History of the U.S. and Chile

  1. Reports
  2. History of the U.S. and Chile
  3. U.S.-Chile Free Trade Agreement

More information about Chile is available on the Chile Page and from other Department of State publications and other sources listed at the end of this fact sheet.

From 1973 to 1990, Chile was ruled by a military government that came to power in a coup. The U.S. Government applauded and supported the rebirth of democratic practices in Chile in the late 1980s and early 1990s. Providing U.S. citizen services, helping maintain a vibrant, inclusive democracy and a healthy and sustainable economy that benefits all Chileans are among the most important U.S. interests in Chile. The two countries consult frequently on issues of mutual concern, including in the areas of international commerce, multilateral diplomacy, security, academic exchanges, military cooperation, and science. The U.S. Government and the Government of Chile have frequent high-level interaction. The United States and Chile have a Free Trade Agreement (FTA) since 2004 that allows 100% of U.S. consumer and industrial goods to be exported to Chile duty free.

U.S.-Chile collaboration on environmental protection and scientific research is extensive and includes sustainable development, energy efficiency and conservation, wildlife management of terrestrial and marine protected areas, environmental law enforcement, glacier monitoring, and agricultural best practices. Many U.S. Government agencies are actively engaged in Chile, including the U.S. Environmental Protection Agency, the National Science Foundation, the U.S. Department of Interior, the U.S. Geological Survey, the National Park Service, the U.S. Department of Agriculture, and the National Oceanographic and Atmospheric Administration. The National Science Foundation has invested over a billion dollars in astronomical observatories in Chile, with plans to invest hundreds of billions more in the coming years.

Since March 2014, when Chile was designated as a member of the Visa Waiver Program, Chilean nationals have been able to travel to the United States for tourism or business (B visa category) for up to 90 days without obtaining a visa. The Visa Waiver Program facilitates international trade and tourism and is a sign of our shared interest in improving travel security and expanding economic and cultural ties.

Under the U.S.-Chile Trilateral Development Cooperation initiative, the two countries have worked together on development projects in several countries. These projects have focused on issues such as citizen security, social inclusion, improving agricultural standards, and export promotion.

At the U.S. state level, the Chile-California Partnership for the 21st Century fosters collaboration between individuals, government, and the private sector in areas such as agriculture, energy efficiency, environmental resource management, and education.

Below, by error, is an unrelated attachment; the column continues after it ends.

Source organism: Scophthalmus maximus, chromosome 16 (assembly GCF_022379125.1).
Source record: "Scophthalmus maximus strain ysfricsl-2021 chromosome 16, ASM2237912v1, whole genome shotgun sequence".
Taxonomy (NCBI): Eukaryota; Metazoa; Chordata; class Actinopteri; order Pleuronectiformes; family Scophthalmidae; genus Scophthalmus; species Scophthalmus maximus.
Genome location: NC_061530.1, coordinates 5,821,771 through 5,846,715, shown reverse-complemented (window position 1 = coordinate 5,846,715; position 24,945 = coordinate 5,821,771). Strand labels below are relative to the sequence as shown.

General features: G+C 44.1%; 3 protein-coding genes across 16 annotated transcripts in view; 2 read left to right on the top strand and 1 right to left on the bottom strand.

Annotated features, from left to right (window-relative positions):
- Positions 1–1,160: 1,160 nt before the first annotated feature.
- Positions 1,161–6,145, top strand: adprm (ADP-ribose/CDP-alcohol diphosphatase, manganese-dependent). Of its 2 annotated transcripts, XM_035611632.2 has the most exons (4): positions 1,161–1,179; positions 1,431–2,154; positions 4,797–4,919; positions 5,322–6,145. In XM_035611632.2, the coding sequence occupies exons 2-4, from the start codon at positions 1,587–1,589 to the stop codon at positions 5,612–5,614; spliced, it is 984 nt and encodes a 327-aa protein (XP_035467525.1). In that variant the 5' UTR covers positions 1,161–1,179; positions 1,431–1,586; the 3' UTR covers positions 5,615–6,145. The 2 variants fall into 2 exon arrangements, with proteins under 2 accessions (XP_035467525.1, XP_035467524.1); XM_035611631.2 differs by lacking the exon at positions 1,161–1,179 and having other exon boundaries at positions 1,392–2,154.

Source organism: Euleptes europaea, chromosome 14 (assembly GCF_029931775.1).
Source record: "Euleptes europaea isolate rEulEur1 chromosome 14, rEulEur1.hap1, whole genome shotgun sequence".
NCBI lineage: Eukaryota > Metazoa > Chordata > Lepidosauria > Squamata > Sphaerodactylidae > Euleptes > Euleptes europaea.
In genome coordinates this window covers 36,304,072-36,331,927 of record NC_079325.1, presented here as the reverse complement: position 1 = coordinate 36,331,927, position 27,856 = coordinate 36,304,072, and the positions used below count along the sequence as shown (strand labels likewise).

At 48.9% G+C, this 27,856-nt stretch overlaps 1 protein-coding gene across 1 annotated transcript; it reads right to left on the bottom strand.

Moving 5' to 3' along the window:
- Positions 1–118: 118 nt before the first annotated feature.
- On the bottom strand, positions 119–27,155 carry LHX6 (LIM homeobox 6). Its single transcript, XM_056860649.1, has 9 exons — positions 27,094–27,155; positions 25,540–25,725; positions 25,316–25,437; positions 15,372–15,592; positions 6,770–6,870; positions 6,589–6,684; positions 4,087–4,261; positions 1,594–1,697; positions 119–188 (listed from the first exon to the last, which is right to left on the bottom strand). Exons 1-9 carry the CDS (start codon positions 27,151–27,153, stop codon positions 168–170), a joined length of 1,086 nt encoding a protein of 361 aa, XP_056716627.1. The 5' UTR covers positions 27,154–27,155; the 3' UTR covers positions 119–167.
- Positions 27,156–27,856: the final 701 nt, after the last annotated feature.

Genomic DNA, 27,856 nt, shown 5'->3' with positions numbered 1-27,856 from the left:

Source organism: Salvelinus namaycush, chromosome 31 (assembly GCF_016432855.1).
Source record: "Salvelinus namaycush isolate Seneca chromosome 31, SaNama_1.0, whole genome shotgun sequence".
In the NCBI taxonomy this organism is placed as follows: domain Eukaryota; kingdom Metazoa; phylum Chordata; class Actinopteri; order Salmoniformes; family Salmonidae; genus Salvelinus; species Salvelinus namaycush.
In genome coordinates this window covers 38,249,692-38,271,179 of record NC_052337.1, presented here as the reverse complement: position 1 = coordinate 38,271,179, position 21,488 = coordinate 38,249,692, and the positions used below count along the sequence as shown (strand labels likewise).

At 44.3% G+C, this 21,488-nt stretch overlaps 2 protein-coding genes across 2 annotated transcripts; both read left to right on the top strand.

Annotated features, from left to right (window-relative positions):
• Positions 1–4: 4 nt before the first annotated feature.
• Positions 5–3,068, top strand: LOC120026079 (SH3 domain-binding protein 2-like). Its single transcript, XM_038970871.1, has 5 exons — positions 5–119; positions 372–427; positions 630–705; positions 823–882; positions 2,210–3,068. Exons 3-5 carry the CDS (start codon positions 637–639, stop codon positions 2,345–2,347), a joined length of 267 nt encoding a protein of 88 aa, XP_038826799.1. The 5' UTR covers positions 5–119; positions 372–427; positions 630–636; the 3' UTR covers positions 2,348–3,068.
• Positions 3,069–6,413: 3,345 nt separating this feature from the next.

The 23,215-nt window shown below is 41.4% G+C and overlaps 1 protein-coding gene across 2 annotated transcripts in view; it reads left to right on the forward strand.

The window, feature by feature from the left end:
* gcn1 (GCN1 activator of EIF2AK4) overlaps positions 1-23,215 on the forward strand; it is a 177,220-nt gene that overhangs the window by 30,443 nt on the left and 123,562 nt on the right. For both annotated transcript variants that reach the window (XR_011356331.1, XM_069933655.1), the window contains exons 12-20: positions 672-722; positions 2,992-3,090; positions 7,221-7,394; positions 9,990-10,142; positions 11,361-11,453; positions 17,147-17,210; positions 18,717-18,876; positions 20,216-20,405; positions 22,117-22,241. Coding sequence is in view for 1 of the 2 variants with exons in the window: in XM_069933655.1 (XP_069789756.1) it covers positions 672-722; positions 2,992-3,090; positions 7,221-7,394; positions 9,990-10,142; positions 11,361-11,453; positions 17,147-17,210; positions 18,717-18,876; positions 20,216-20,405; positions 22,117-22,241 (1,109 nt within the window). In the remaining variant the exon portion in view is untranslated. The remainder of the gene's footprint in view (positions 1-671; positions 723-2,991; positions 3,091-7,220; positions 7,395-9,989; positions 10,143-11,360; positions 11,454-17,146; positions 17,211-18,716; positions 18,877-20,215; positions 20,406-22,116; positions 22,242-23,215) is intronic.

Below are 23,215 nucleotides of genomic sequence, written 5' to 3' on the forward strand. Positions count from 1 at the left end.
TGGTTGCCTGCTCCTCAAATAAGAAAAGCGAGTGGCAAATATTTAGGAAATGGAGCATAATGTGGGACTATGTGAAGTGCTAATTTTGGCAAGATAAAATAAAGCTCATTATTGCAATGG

U.S. Assistance to Chile

The United States provides no foreign development assistance to Chile.

Bilateral Economic Relations

The U.S.-Chile FTA eliminates tariffs, reduces barriers for trade in services, provides protection for intellectual property, ensures regulatory transparency, guarantees nondiscrimination in the trade of digital products, commits the parties to maintain competition laws that prohibit anticompetitive business conduct, and requires effective labor and environmental enforcement. The United States and Chile participate in the Trans-Pacific Partnership trade negotiations that seek to develop a trade agreement in the Asia-Pacific region.

Chile’s Membership in International Organizations

Chile is an active participant in the international arena. Chile and the United States belong to a number of the same international organizations, including the United Nations, Organization of American States, Community of Democracies, Asia-Pacific Economic Cooperation Forum, Organization for Economic Cooperation and Development, International Monetary Fund, World Bank, and World Trade Organization. Chile is also a member of the Pacific Alliance, Union of South American Nations (UNASUR), and Community of Latin American and Caribbean States (CELAC).

Architectural History of the U.S. Embassy Chancery Santiago, Chile

The United States Embassy, located in the northeastern section of Santiago, in the neighborhood of Las Condes, opened on July 5, 1994. The building was designed by Leonard Parker Associates, Minneapolis, Minnesota. The primary design objectives were to present an image symbolic of the United States as a democratic society and to create a high-quality, cost-effective facility. The design is influenced by the triangular shaped site, security requirements and seismic conditions.

Two distinct building components identify the public and private functions of the 122,700 square-foot Embassy. Together they form an integrated architectural whole. The Consular Section and Public Affairs, which function as public services, are housed in the two-story component. Other Embassy offices are in a circular five-story tower organized around a central atrium which serves as a social space.

A formal two-story entry rotunda and trapezoidal service tower connect the two building components functionally and visually. A processional exterior entry drive and plaza reinforce the formal image of the Embassy.

The facade is constructed of granite quarried in the U.S. with pre-finished aluminum panels — also from the U.S. — interspersed throughout. The exteriors utilize granite, marble, hardwoods and brass to create a formal but functional image.